In association withLumen
Powering the future of manufacturing
It's the dawn of a new era in manufacturing: emerging automation technologies are ushering in the fourth industrial revolution, with promises of smart factories and warehouses that continuously collect and share massive data sets through connected devices and distributed infrastructure.
For manufacturers, which rely on data for rapid decision-making, it’s a game-changer. The data gathered through automation can be analyzed and used to improve processes, maintain systems, and respond to real-time issues on the factory floor. Sophisticated sensors, for example, can improve quality control and monitor maintenance. Industrial robots can operate autonomously and communicate with manufacturing systems. Augmented- or virtual-reality devices can help improve safety and training for industrial workers.
The question is, how can manufacturers harness the full potential of these advanced data-driven technologies, such as the internet of things, artificial intelligence (AI), and robotics, to boost productivity, streamline processes, and increase flexibility? How can they scale the smart factory initiatives that will help them stay ahead of the competition, while maintaining data privacy and security?
Existing on-premises and centralized cloud infrastructure can’t support the vast computing needs of these powerful applications, which require low latency—or data-transfer delay—to smoothly transport and get real-time access to data. To reduce latency and bandwidth use, as well as rein in costs, computing power and processes must be closer to the physical location of the data. The solution? Move computing power to local infrastructure at the "edge" of the network, rather than relying on distant data centers.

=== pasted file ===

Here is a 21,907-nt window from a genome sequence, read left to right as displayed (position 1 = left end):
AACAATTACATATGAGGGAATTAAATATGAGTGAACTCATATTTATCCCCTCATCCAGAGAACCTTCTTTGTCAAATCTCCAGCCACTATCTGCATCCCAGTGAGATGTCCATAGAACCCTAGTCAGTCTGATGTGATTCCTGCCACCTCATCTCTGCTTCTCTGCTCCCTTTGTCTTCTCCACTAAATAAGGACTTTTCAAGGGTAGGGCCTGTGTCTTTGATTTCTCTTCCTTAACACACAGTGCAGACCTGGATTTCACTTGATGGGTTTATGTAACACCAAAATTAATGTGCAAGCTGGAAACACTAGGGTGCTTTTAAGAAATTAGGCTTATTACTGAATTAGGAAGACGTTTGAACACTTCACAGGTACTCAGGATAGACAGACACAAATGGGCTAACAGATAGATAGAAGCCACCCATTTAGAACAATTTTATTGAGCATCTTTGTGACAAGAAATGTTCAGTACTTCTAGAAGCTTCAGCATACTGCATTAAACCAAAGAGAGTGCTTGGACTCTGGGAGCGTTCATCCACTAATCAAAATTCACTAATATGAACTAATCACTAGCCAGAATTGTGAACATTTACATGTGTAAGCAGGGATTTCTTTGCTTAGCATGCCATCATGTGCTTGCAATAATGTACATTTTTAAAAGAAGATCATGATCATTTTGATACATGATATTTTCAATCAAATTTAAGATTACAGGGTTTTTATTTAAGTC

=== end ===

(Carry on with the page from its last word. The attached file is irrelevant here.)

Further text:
A whopping 90% of industrial enterprises will use edge computing technology by 2022, according to Frost & Sullivan, while a recent IDC report (registration required) found that 40% of all organizations will invest in edge computing over the next year. "Edge computing is necessary to enable the next-generation industrial revolution," says Bike Xie, vice president of engineering at AI technology vendor Kneron. The future of AI and other automation technologies depends on the decentralized edge, he explains, whether it is by connecting internet-of-things and other devices to distributed network nodes or implementing AI-enabled chips that can build algorithmic models autonomously.
"Edge computing is complementary to the cloud," Xie says. "Like cloud, edge technology enables applications manufacturers need to both gain and apply the data-driven knowledge that will power smart factories and products."
Manufacturing moves to the edge
The move toward edge computing is the result of a sea change in manufacturing over the past two decades. Manufacturers, whether they make industrial products, electronic equipment, or consumer goods, have transitioned slowly but steadily to increased automation and self-monitoring of systems and processes to drive greater efficiency in producing products, maintaining equipment, and optimizing every link in the supply chain.
As manufacturers implement more sensor-based, automation-driven devices, they also produce more data than ever before. But often, data sets from sensor-based devices to centralized systems can quickly grow unwieldy, slowing down automation and making real-time applications inoperable.